Do You Tweet Motivational Quotes?

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Motivation

Do you tweet inspirational or motivational quotes?

I don’t. In my opinion, but there’s enough noise and clutter on Twitter already. I try to limit my tweets to:

  • Sharing useful content (both my own and good stuff from others).
  • Personal interactions.
  • Occasionally, things I find unusually odd or funny.

Who are these people that tweet endless streams of quotes from Ben Franklin, Gandhi, and Mark Twain? And why do they have enough time to place them on pictures of clouds or mountains?

Do you tweet motivational quotes? Why? #twitter pic.twitter.com/7Rk3ef6q2Z Click To Tweet

In case you are wondering, I created the graphic with this post at Despair.com, a hilarious site that skewers the motivation industry. Feel free to share the image if you agree with the sentiment. If you are a nice person (like almost all of my Neuromarketing readers), you’ll link back to this page when you share it.

In fact, here’s ready-made embed code I got from another helpful site, Sieger Media:

Naturally, I’ll close with a quote… from Despair.com:

If a pretty poster and a cute saying are all it takes to motivate you, you probably have a very easy job… the kind robots will be doing soon.

Are your motivational quote tweets really motivating? #twitter pic.twitter.com/7Rk3ef6q2Z Click To Tweet

Do you tweet motivational quotes? Do you read quotes and flag inspirational quotes as favorites? Or, worse, add to the clutter by retweeting them? Leave a comment with your own thoughts…

10 Comments
  1. Elaine Fogel says

    Roger, I have a pet peeve for quotes! Frankly, they are a pain in the butt. Let’s ban them. 🙂

    1. Roger Dooley
      Twitter: rogerdooley
      says

      I prefer to hear from the person tweeting, not Mark Twain or Ben Franklin. I won’t unfollow someone for the occasional quote, but I’ve seen some tweet streams that are mostly quotes. Lazy.

    2. Linda says

      May I quote you on that? ?

  2. Mary Cole says

    Roger Roger Roger… ouch. Some people tweet to build business. Others tweet just to share. Whether that is sharing something inspirational (ouch again) or surprising (new science stuff) or adorable (yeah, those kitty/animal pictures, etc.) maybe we’re just in the mood to share. Maybe Twitter is our yellow sticky pad. I’m involved with a surgical instrument business right now and I come across a lot of things I think people might benefit from reading; and sometimes people thank me because it’s exactly what they needed at the moment. I think that’s what we look to do: share a valuable thing at the right moment to somebody who will connect with it. If people don’t like the stream of tweets, they can always unfollow. And we can always search for information on a specific topic. So let’s get on with life. Enjoy.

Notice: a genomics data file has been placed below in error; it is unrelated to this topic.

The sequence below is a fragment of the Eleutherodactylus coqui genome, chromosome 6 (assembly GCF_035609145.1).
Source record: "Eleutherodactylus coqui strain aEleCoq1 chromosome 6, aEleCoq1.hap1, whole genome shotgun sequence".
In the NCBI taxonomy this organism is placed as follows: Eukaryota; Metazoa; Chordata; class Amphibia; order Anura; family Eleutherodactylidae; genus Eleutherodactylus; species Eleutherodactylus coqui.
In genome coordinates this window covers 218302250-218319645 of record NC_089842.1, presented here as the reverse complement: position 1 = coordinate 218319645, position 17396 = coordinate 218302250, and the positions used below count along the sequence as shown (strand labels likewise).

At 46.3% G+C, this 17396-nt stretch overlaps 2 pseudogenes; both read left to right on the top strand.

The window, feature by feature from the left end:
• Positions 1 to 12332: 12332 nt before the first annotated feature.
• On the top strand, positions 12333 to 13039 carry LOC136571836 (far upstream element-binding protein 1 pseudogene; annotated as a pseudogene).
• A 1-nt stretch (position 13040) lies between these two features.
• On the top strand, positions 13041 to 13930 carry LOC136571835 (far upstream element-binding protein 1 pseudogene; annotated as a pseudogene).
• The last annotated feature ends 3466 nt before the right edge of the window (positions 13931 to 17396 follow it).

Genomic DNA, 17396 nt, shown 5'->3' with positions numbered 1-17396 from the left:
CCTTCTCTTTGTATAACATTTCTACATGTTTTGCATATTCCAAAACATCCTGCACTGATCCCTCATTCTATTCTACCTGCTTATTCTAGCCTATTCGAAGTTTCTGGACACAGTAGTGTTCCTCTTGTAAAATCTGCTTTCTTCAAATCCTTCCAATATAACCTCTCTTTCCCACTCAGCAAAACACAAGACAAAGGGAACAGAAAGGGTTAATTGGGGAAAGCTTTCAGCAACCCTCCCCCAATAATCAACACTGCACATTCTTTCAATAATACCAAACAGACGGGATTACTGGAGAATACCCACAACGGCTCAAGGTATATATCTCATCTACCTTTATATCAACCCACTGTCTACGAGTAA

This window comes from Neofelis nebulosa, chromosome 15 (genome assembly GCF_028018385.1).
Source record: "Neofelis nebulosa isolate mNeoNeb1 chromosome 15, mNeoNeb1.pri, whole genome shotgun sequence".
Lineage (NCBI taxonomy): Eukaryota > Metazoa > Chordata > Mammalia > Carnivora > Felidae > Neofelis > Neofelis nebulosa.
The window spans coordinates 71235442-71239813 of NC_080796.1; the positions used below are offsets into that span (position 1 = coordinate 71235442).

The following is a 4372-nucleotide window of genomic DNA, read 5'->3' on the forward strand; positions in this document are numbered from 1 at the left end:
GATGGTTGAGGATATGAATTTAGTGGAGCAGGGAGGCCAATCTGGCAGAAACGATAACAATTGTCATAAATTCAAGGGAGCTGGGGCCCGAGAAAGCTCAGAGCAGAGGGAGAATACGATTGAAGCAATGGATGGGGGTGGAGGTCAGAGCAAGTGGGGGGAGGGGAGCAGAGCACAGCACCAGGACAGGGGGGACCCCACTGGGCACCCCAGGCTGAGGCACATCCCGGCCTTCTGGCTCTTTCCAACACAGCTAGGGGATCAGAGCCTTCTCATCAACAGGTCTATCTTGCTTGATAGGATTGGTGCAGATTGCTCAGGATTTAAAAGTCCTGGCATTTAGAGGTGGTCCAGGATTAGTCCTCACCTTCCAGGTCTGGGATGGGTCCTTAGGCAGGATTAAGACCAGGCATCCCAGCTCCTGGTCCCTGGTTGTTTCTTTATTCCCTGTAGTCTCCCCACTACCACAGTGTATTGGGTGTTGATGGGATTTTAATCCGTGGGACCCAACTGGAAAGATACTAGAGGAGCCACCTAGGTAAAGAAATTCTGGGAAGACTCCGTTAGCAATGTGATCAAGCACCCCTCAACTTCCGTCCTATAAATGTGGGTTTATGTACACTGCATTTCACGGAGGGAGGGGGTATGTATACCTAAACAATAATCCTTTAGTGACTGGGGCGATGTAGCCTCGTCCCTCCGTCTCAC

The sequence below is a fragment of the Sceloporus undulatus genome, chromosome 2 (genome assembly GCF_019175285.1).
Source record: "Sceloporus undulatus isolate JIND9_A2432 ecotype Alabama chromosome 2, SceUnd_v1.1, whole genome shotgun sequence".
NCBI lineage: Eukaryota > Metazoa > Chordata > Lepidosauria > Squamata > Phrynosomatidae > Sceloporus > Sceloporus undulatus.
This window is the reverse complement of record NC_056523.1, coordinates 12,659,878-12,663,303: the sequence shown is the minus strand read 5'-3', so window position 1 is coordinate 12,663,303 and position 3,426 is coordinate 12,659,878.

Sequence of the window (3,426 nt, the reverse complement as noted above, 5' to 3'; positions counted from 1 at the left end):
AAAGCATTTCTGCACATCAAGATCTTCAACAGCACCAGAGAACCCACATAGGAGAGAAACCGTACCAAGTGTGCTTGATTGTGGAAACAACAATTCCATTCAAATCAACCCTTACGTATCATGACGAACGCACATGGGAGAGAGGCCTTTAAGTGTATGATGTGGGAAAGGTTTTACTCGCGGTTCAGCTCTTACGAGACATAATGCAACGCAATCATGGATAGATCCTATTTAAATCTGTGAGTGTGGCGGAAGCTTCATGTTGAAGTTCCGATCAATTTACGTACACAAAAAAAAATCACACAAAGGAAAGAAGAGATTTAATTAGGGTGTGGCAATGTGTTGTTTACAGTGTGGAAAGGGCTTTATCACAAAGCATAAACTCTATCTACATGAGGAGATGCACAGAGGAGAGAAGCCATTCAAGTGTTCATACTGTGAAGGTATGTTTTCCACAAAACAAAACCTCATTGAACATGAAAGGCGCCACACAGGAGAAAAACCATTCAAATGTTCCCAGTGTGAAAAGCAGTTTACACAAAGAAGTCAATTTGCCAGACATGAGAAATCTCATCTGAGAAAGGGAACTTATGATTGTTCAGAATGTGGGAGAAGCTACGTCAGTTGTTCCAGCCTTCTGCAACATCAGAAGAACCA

1. Roger Dooley
      Twitter: rogerdooley
      says

      I do unfollow mad quoters, Mary, though my threshold has gone up from a single spotted quote. I used to scan my timeline for quotes and immediately unfollow the tweeters. I don’t have the time to do that these days, but when I spot a serial quote abuser… 😉

  3. James says

    Personally, I love quotes.
    To me, done well,
    they are potent hits of philosophy, poetry and humour [brit. sic] passed down thru the ages.
    Further, I enjoy knowing quotes that people I admire enjoy
    p r o v i d e d, they are neither cliché nor all the author has to say.

  4. Anthony W. Eichenlaub says

    Motivational quotes don’t bother me unless there are way too many of them in my Twitter feed. Actually, TweetDeck lets me filter out retweets, so really I only see originals most of the time.

    Mock motivational images are always welcome, though. I don’t retweet them usually, but I always read them.

  5. Pratik says

    I like Motivational quotes so much which refresh your mind i guess

  6. Steffen Eckart says

    Interesting discussion. I have seen the advice that sharing motivational quotes on twitter is one technique to build followers, provided the content is relevant to you what you normally post. I agree that cliches from Ben Franklin or Mark Twain don’t have much of a place on Twitter unless you are a historian. But a concise phrase that captures an idea in a fresh way is certainly fair game.

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